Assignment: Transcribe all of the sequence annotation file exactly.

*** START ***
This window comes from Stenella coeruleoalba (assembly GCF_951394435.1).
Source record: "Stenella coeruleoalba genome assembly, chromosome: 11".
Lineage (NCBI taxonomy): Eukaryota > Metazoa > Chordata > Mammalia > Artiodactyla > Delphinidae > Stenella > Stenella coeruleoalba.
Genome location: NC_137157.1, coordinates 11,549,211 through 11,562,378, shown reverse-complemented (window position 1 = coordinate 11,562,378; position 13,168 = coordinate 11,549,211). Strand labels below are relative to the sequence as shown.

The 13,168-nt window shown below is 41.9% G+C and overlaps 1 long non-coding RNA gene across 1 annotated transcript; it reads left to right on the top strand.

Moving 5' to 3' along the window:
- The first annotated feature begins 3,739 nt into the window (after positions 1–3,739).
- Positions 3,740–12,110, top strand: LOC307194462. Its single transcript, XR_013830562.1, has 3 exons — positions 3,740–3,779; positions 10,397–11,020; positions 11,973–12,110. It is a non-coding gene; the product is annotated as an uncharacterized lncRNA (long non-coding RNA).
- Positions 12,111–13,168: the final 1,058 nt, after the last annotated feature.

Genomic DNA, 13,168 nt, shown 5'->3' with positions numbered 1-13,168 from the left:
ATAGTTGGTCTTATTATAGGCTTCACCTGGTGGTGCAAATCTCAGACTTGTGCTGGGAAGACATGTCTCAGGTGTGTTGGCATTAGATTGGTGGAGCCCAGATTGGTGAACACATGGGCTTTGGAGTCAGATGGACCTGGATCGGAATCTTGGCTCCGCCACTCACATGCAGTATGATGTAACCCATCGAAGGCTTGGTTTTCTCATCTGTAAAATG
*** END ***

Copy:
This window comes from Stenella coeruleoalba (assembly GCF_951394435.1).
Source record: "Stenella coeruleoalba genome assembly, chromosome: 11".
Lineage (NCBI taxonomy): Eukaryota > Metazoa > Chordata > Mammalia > Artiodactyla > Delphinidae > Stenella > Stenella coeruleoalba.
Genome location: NC_137157.1, coordinates 11,549,211 through 11,562,378, shown reverse-complemented (window position 1 = coordinate 11,562,378; position 13,168 = coordinate 11,549,211). Strand labels below are relative to the sequence as shown.

The 13,168-nt window shown below is 41.9% G+C and overlaps 1 long non-coding RNA gene across 1 annotated transcript; it reads left to right on the top strand.

Moving 5' to 3' along the window:
- The first annotated feature begins 3,739 nt into the window (after positions 1–3,739).
- Positions 3,740–12,110, top strand: LOC307194462. Its single transcript, XR_013830562.1, has 3 exons — positions 3,740–3,779; positions 10,397–11,020; positions 11,973–12,110. It is a non-coding gene; the product is annotated as an uncharacterized lncRNA (long non-coding RNA).
- Positions 12,111–13,168: the final 1,058 nt, after the last annotated feature.

Genomic DNA, 13,168 nt, shown 5'->3' with positions numbered 1-13,168 from the left:
ATAGTTGGTCTTATTATAGGCTTCACCTGGTGGTGCAAATCTCAGACTTGTGCTGGGAAGACATGTCTCAGGTGTGTTGGCATTAGATTGGTGGAGCCCAGATTGGTGAACACATGGGCTTTGGAGTCAGATGGACCTGGATCGGAATCTTGGCTCCGCCACTCACATGCAGTATGATGTAACCCATCGAAGGCTTGGTTTTCTCATCTGTAAAATG